When Bernie Sanders’ presidential campaign rolled into South Carolina this weekend, wooing black voters was perhaps the top task on his to-do list.
That is both understandable and extraordinary.
On one hand, the Vermont senator is a hoary-headed senator from a tiny New England state that is 95 percent white, and he has done very little (until now) to craft an identity beyond the D.C. Beltway.
“We don’t know him,” is the refrain of black voters in South Carolina, a Washington Post report suggests.
To those who are familiar with his political career, however, Sanders would seem to be the last person in the presidential race who would need to justify his civil rights credentials. After all, which other candidate would allow two Black Lives Matter activists to hijack a campaign event in Seattle while he stood placidly by, chatting with his wife?
Donald Trump, for one, called it a “disgrace.”
In the end, Sanders suggested that he did not fear the activists’ interference because their cause was his cause, too. A lifetime of activism in the Senate and before supports his claim.
In many ways, the crusty Yankee with the flame of white hair is precisely the candidate that Black Lives Matter movement would seem to be thirsting for. Spreading that message, particularly in the South, where Hillary Clinton shares the glow of her husband’s legacy, represents one of Sanders’ biggest challenges and opportunities.
One of the biggest problems is that Sanders doesn’t like to talk about himself, suggests Sam Frizell of Time magazine.
In the early 1960s – before Martin Luther King spoke from the steps of the Lincoln Memorial and before the Selma to Montgomery marches – Sanders became the leader of an NAACP ally “at a time when most civil rights activists were black,” Mr. Frizell writes.
In 1962, Sanders delivered a speech of his own against housing segregation at the University of Chicago. Another time, he walked around the city, pinning up fliers detailing police brutality while being tailed by a police cruiser.
“The civil rights movement,” Frizell writes, “became a home for him.”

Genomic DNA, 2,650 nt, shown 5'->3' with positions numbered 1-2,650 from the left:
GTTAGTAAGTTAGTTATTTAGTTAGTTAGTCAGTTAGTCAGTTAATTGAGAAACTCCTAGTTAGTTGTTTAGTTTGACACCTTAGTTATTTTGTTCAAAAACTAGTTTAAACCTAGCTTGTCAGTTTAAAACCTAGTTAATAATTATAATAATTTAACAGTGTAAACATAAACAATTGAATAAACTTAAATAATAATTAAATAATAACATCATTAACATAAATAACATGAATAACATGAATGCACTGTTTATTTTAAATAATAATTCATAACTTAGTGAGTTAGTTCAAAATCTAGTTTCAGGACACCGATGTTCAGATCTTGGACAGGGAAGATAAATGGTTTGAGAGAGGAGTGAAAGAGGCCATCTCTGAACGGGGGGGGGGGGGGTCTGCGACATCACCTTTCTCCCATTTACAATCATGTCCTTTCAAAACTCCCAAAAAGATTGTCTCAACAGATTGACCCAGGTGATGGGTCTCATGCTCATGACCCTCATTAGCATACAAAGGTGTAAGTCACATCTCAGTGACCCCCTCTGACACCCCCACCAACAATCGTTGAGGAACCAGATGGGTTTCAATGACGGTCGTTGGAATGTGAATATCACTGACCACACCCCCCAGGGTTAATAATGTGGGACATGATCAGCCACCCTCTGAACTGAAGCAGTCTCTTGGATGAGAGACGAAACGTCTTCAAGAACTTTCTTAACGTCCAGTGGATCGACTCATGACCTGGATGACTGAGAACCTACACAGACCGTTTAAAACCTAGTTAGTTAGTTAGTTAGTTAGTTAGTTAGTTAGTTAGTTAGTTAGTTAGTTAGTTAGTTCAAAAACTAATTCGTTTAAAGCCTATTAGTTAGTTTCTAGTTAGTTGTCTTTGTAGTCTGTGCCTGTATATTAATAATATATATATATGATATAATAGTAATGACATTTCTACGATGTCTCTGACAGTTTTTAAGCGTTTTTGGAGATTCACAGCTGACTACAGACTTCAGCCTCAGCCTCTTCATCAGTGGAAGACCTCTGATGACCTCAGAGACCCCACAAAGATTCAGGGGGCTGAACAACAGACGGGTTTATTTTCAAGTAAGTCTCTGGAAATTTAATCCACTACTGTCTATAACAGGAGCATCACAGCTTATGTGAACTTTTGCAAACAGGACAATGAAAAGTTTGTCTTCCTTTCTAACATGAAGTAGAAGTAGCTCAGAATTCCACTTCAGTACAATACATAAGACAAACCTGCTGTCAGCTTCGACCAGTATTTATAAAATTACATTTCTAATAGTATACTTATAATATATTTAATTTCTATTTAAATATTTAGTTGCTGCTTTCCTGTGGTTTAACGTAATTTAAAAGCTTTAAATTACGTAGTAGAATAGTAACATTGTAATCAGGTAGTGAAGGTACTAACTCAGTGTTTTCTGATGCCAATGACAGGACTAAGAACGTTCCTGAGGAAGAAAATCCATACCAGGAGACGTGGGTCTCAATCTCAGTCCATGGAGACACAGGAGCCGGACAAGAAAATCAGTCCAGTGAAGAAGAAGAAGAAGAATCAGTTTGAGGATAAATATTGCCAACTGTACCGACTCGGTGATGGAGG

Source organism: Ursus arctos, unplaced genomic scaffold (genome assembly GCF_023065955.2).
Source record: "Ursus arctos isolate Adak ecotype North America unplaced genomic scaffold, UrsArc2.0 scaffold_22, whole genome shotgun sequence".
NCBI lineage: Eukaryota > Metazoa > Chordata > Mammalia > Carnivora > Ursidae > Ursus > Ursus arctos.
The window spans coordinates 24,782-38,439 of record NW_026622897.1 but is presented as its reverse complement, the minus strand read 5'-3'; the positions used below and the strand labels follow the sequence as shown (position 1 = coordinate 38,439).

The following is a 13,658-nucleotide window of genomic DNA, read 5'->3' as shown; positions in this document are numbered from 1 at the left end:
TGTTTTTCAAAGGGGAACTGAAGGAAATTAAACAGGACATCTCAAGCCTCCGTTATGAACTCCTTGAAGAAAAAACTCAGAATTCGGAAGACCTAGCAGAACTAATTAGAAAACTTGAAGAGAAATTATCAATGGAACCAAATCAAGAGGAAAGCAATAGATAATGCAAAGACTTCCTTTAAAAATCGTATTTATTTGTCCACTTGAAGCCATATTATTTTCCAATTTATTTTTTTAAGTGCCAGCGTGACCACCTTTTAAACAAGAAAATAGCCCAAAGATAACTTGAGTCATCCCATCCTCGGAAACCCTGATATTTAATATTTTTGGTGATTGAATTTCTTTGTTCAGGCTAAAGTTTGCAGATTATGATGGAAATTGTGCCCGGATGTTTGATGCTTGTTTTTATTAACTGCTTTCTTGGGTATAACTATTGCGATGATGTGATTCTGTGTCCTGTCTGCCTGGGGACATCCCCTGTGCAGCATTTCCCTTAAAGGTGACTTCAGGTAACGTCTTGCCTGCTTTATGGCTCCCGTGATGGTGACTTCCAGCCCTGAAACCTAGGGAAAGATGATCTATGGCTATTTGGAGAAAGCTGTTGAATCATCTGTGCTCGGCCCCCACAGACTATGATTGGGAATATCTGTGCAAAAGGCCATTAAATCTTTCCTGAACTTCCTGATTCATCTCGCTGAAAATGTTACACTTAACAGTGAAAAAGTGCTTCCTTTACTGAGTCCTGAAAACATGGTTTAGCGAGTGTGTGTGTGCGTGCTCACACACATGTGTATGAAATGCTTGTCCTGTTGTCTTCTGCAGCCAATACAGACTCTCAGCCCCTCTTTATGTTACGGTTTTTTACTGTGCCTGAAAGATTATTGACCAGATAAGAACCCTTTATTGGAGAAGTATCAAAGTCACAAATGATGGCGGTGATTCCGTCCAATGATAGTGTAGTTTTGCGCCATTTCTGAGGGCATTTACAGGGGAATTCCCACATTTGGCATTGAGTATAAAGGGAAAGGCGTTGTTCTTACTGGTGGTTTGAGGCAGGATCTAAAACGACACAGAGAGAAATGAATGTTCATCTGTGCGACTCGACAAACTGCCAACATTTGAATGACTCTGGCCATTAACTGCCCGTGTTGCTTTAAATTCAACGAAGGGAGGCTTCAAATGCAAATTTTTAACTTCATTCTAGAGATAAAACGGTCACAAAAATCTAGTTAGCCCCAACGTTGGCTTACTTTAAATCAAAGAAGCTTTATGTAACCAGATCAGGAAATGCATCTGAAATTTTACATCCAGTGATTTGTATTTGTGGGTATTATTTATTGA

The left-leaning AlterNet website has come up with a list of “20 Examples of Bernie Sanders' Powerful Record on Civil and Human Rights Since the 1950s.” It notes, among other things, that he received a 97 percent score from the NAACP in 2006.
“Much of the criticism of Sanders seems more rooted in who he is – an old white guy from Vermont – than what he has done,” writes Zaid Jilani of AlterNet. “If anything, the fact that he has done so much for civil and minority rights despite the fact that his constituency is not one that would naturally demand it speaks to his character and wide empathy…”
Just don’t expect to hear that from Sanders. He suggests to Time that back story is just part of the media “soap opera,” and he has no interest in it. He wants to talk ideas. But that is also a challenge. The self-described socialist sees economic equality as the necessary path to racial progress – an approach that sometimes can seem overly intellectual and off-key.
When Black Lives Matter activists interrupted a Sanders event in Phoenix, he responded by talking about a study on youth unemployment. Eventually, he departed from his talking points to declare: “Black people are dying in this country because we have a criminal justice system that is out of control.”
But Democratic opponent Mrs. Clinton has already latched onto Sanders’ economic approach as a potential weakness.
“There are some who say, ‘Well, racism is a result of economic inequality.’ I don't believe that,” she said, notably in a conversation with the chairman of the South Carolina Democratic Party.
But among some who know more about Sanders, the genuineness of his long record carries weight.
“If I asked a Republican candidate about Black Lives Matter, they wouldn’t care,” Justin Sewell, a black college student who attended Sanders’s rally in South Carolina, told the Post. “If I asked Hillary, she’d just say what’s convenient,”
“I believe [Sanders] really cares.”